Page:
This is a cohesive collection that brings together the most recent and innovative scholarship on the subject of memory and identity in the France-Algeria colonial and postcolonial relationship, exploring topics from history and photography to culture and religion. The relationship between Algeria and France that formed during the 132 years of colonial rule did not end in 1962 when Algeria gained its independence. This long period of occupation left an indelible mark on the social fabric of both societies, one that continues to influence their cultures, identities, and politics. Wide-ranging in scope yet complementary in focus, the essays deftly convey the extent to which the French colonial experience in Algeria resonates on both sides of the Mediterranean. Young and established scholars shed light on the linguistic, cultural, and social mechanisms of violence, remembrance, forgetting, fantasy, nostalgia, prejudice, mythmaking, and fractured identity.... searches out, palpitates, brings to light; and on the other hand, the pleasure that kindles at having to evade this power, flee from it, fool it, or travesty itaquot; (1978, 45). ... His voyage through the Casbah seems to be a classic Orientalist gesture.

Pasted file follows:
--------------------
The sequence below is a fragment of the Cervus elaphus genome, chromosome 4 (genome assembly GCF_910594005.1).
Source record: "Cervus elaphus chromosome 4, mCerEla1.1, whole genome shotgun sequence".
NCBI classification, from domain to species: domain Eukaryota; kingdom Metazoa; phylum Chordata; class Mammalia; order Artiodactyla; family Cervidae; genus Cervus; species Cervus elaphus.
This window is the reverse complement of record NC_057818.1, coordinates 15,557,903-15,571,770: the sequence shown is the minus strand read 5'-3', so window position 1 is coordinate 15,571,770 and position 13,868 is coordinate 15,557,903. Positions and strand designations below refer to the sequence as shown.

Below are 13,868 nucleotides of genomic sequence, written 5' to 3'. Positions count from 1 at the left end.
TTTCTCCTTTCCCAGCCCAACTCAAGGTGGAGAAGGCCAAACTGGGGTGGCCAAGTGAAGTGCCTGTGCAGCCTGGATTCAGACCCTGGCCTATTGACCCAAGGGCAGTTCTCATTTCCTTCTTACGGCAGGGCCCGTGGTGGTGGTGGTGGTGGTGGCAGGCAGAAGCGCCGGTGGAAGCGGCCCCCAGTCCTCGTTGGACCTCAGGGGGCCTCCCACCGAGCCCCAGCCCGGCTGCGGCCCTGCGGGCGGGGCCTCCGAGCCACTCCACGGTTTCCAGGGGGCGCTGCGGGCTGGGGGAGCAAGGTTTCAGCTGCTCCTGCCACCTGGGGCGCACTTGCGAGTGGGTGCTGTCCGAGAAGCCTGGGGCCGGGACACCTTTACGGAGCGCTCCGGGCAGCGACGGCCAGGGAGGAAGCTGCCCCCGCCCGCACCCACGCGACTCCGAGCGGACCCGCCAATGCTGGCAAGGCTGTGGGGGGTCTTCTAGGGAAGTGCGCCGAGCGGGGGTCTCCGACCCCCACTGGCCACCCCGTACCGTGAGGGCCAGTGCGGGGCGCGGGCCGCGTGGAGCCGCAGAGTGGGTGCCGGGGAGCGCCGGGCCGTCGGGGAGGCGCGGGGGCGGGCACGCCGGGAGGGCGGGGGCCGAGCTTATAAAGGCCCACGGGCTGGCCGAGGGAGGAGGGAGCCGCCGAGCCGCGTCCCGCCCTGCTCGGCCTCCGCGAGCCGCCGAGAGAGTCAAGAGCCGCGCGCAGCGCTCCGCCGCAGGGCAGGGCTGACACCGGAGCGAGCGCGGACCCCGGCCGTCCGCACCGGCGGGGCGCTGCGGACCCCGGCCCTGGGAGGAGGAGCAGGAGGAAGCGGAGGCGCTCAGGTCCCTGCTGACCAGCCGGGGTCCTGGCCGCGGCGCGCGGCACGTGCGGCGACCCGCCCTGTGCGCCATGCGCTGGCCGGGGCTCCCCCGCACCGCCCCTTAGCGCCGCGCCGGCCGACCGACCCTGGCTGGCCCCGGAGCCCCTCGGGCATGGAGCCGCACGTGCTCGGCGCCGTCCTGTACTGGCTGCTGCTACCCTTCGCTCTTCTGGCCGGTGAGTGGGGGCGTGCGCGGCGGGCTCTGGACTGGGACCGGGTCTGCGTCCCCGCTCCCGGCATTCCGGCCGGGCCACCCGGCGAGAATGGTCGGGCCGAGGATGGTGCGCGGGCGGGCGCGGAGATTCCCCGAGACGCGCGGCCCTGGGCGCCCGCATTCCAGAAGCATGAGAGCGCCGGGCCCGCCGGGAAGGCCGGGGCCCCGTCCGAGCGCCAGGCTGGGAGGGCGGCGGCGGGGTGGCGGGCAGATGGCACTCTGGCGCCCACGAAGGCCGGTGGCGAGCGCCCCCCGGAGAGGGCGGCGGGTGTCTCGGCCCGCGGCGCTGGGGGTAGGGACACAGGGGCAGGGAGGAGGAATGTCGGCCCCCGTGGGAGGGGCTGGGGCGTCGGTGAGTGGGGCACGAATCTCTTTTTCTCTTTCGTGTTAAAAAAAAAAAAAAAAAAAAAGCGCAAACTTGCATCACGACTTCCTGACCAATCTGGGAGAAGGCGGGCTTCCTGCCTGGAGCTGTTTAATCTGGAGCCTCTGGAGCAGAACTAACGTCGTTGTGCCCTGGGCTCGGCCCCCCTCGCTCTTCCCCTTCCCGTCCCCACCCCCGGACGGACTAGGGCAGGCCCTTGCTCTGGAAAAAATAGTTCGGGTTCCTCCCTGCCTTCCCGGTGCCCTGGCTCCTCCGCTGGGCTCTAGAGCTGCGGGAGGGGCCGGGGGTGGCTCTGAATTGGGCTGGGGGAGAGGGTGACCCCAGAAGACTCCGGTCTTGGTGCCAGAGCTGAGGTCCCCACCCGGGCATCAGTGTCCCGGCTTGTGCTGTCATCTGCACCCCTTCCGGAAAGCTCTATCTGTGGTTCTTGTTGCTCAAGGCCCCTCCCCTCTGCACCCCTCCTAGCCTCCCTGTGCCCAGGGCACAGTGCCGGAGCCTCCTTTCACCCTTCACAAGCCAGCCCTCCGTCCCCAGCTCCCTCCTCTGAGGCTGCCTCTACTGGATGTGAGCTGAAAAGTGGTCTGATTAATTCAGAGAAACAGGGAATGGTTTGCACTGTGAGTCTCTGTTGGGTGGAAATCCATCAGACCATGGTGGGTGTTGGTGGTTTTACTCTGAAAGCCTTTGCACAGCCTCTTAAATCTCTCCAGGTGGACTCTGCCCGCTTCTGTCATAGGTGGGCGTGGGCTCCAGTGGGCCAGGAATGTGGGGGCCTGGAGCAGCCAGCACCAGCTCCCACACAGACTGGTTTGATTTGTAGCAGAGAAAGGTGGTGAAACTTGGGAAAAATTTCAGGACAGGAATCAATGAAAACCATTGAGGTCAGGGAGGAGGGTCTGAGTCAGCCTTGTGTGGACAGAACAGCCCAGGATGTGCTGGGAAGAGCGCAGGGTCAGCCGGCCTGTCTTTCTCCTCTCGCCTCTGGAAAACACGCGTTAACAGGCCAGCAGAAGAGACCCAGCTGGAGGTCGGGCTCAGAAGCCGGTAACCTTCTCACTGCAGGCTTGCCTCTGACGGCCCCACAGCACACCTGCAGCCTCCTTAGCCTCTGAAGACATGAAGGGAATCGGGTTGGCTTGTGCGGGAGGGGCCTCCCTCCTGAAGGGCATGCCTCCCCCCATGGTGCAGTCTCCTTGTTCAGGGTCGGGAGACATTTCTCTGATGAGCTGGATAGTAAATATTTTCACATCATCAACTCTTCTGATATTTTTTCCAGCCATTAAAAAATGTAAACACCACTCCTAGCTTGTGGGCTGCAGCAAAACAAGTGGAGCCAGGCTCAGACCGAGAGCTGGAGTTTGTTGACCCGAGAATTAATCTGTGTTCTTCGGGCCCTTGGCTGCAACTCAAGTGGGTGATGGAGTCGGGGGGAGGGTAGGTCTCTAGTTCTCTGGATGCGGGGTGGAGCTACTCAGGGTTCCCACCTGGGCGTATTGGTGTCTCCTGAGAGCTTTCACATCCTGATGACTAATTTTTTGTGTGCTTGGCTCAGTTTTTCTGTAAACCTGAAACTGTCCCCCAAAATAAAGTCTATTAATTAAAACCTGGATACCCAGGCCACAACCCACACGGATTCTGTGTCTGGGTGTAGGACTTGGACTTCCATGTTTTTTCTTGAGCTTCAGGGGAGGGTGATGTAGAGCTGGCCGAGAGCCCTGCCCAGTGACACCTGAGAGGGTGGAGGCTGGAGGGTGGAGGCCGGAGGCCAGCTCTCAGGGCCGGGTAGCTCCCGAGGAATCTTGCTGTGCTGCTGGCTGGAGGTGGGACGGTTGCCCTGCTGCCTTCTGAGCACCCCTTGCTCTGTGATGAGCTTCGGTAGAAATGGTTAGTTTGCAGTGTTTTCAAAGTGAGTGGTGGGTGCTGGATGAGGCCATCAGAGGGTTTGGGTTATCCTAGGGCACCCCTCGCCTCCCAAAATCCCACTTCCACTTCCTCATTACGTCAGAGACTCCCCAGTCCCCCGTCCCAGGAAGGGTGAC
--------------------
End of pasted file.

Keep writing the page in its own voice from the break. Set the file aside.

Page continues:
|Title||:||Algeria & France, 1800-2000|
|Author||:||Patricia M. E. Lorcin|
|Publisher||:||Syracuse University Press - 2006|